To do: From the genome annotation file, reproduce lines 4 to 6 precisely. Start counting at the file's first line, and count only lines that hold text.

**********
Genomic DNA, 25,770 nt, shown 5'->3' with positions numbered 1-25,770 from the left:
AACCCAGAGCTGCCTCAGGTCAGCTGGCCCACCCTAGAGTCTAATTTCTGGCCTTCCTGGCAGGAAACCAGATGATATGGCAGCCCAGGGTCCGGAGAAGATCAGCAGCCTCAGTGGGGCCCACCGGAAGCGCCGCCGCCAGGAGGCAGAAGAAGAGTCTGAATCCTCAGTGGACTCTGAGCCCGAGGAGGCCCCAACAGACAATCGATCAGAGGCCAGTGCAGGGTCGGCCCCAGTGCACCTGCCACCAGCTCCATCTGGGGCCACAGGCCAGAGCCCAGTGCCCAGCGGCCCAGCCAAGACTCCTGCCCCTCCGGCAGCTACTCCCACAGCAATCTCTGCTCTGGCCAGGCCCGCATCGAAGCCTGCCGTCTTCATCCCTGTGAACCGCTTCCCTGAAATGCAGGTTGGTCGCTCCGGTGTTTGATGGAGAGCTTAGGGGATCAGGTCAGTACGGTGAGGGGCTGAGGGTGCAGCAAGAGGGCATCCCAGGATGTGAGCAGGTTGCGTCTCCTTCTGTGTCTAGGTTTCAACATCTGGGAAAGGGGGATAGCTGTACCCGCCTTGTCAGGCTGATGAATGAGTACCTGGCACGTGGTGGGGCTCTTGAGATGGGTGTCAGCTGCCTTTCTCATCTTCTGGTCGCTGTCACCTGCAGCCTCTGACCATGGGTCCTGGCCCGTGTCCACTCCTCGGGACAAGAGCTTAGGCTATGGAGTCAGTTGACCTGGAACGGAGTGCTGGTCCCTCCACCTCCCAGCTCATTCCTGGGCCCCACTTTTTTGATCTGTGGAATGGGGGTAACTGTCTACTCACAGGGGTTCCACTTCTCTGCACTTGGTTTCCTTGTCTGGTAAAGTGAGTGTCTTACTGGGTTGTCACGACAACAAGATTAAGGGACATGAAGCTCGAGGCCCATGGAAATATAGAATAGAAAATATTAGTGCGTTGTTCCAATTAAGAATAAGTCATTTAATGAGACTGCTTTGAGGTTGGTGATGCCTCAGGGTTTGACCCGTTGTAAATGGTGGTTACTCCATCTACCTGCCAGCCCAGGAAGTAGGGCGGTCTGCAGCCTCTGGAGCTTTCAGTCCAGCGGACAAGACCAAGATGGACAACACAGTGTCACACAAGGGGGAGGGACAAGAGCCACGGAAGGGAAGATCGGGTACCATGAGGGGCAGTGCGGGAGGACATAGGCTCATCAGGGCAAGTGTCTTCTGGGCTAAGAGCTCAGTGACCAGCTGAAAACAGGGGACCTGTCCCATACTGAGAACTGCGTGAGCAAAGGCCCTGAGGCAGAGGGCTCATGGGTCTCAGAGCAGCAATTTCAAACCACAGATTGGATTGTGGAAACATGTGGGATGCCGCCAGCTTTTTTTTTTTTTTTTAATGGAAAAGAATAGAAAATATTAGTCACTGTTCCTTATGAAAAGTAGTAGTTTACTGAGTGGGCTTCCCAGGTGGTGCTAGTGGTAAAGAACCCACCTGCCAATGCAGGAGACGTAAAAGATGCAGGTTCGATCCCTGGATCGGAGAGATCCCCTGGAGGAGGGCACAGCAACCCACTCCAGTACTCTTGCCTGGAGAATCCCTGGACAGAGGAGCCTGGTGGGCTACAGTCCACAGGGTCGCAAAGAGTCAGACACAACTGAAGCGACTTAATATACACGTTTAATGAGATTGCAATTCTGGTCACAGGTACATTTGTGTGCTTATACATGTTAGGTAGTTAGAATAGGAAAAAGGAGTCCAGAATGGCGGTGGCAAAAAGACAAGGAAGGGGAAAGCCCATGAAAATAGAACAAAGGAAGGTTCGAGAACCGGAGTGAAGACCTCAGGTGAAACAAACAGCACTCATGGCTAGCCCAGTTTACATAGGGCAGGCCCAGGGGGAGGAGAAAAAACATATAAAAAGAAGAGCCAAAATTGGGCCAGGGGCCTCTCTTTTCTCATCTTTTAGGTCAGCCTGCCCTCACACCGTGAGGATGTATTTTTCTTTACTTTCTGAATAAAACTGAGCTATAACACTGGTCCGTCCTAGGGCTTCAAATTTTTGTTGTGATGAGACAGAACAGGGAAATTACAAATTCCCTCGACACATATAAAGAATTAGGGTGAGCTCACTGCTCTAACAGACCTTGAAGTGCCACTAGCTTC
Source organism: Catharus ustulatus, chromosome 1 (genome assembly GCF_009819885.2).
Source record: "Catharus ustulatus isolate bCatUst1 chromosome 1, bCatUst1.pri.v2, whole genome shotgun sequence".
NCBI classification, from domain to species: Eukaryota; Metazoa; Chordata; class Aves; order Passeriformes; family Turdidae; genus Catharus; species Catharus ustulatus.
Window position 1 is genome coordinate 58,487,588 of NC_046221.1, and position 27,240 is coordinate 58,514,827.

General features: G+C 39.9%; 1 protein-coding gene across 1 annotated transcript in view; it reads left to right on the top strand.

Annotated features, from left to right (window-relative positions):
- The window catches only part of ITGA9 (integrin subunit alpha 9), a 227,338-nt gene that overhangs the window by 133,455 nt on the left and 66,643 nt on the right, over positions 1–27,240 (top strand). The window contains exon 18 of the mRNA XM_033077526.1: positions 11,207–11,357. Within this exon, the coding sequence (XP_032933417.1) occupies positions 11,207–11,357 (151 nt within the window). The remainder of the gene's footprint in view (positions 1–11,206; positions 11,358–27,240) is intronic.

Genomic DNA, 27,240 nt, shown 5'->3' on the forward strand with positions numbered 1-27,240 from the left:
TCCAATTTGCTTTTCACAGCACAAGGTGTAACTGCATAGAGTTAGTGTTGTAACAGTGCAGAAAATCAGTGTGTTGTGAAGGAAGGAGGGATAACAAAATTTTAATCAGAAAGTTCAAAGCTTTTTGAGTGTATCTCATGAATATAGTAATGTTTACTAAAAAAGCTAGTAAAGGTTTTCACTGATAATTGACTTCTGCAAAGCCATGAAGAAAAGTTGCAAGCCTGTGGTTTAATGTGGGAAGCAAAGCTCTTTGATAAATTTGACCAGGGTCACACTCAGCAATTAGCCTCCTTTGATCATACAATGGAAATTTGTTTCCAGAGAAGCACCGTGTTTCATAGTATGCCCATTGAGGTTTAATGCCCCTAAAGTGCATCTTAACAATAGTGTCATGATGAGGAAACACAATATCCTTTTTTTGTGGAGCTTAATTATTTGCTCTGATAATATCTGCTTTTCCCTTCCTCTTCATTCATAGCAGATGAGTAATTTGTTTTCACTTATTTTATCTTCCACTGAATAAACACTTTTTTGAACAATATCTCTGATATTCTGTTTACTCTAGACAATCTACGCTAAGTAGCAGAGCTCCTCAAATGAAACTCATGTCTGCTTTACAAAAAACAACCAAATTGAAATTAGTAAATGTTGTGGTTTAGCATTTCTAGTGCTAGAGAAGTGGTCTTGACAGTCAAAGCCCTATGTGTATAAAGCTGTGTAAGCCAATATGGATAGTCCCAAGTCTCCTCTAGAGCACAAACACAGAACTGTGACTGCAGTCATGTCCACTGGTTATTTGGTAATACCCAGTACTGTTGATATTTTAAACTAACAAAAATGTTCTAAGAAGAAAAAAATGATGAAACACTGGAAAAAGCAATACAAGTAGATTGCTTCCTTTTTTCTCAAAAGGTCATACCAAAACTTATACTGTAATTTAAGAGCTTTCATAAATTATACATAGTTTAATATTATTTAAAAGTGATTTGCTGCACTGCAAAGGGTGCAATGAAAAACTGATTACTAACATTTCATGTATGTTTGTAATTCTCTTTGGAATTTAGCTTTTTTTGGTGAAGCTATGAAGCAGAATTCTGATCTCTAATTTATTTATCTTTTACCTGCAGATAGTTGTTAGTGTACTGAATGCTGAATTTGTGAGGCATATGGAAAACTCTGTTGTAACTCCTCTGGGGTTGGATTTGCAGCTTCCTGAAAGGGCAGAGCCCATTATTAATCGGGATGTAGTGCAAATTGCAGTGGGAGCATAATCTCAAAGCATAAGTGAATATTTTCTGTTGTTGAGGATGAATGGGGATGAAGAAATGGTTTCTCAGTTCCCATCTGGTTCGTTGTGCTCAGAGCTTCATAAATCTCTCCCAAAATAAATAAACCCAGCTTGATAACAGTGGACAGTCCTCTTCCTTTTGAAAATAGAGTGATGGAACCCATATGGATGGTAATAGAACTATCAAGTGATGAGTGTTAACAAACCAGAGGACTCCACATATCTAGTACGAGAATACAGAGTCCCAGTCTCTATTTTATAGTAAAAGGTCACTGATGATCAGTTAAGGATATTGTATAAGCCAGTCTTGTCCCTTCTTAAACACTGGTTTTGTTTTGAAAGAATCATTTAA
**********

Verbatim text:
Source record: "Catharus ustulatus isolate bCatUst1 chromosome 1, bCatUst1.pri.v2, whole genome shotgun sequence".
NCBI classification, from domain to species: Eukaryota; Metazoa; Chordata; class Aves; order Passeriformes; family Turdidae; genus Catharus; species Catharus ustulatus.
Window position 1 is genome coordinate 58,487,588 of NC_046221.1, and position 27,240 is coordinate 58,514,827.